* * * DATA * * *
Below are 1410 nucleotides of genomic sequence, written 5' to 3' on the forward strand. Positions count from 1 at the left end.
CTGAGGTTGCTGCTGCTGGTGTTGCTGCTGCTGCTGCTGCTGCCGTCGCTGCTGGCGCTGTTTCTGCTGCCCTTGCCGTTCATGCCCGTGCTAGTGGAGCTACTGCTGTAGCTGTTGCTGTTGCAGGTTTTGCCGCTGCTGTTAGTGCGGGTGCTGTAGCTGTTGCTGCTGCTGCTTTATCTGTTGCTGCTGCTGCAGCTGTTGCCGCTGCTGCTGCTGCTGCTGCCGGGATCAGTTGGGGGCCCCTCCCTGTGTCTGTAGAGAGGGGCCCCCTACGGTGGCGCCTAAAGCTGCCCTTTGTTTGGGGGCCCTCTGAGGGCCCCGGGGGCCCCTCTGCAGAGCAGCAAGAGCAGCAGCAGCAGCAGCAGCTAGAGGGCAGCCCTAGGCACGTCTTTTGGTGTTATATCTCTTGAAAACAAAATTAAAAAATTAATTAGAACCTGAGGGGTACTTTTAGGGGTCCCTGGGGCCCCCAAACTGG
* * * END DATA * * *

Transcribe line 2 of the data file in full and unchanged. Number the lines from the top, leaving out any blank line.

CTGAGGTTGCTGCTGCTGGTGTTGCTGCTGCTGCTGCTGCTGCCGTCGCTGCTGGCGCTGTTTCTGCTGCCCTTGCCGTTCATGCCCGTGCTAGTGGAGCTACTGCTGTAGCTGTTGCTGTTGCAGGTTTTGCCGCTGCTGTTAGTGCGGGTGCTGTAGCTGTTGCTGCTGCTGCTTTATCTGTTGCTGCTGCTGCAGCTGTTGCCGCTGCTGCTGCTGCTGCTGCCGGGATCAGTTGGGGGCCCCTCCCTGTGTCTGTAGAGAGGGGCCCCCTACGGTGGCGCCTAAAGCTGCCCTTTGTTTGGGGGCCCTCTGAGGGCCCCGGGGGCCCCTCTGCAGAGCAGCAAGAGCAGCAGCAGCAGCAGCAGCTAGAGGGCAGCCCTAGGCACGTCTTTTGGTGTTATATCTCTTGAAAACAAAATTAAAAAATTAATTAGAACCTGAGGGGTACTTTTAGGGGTCCCTGGGGCCCCCAAACTGG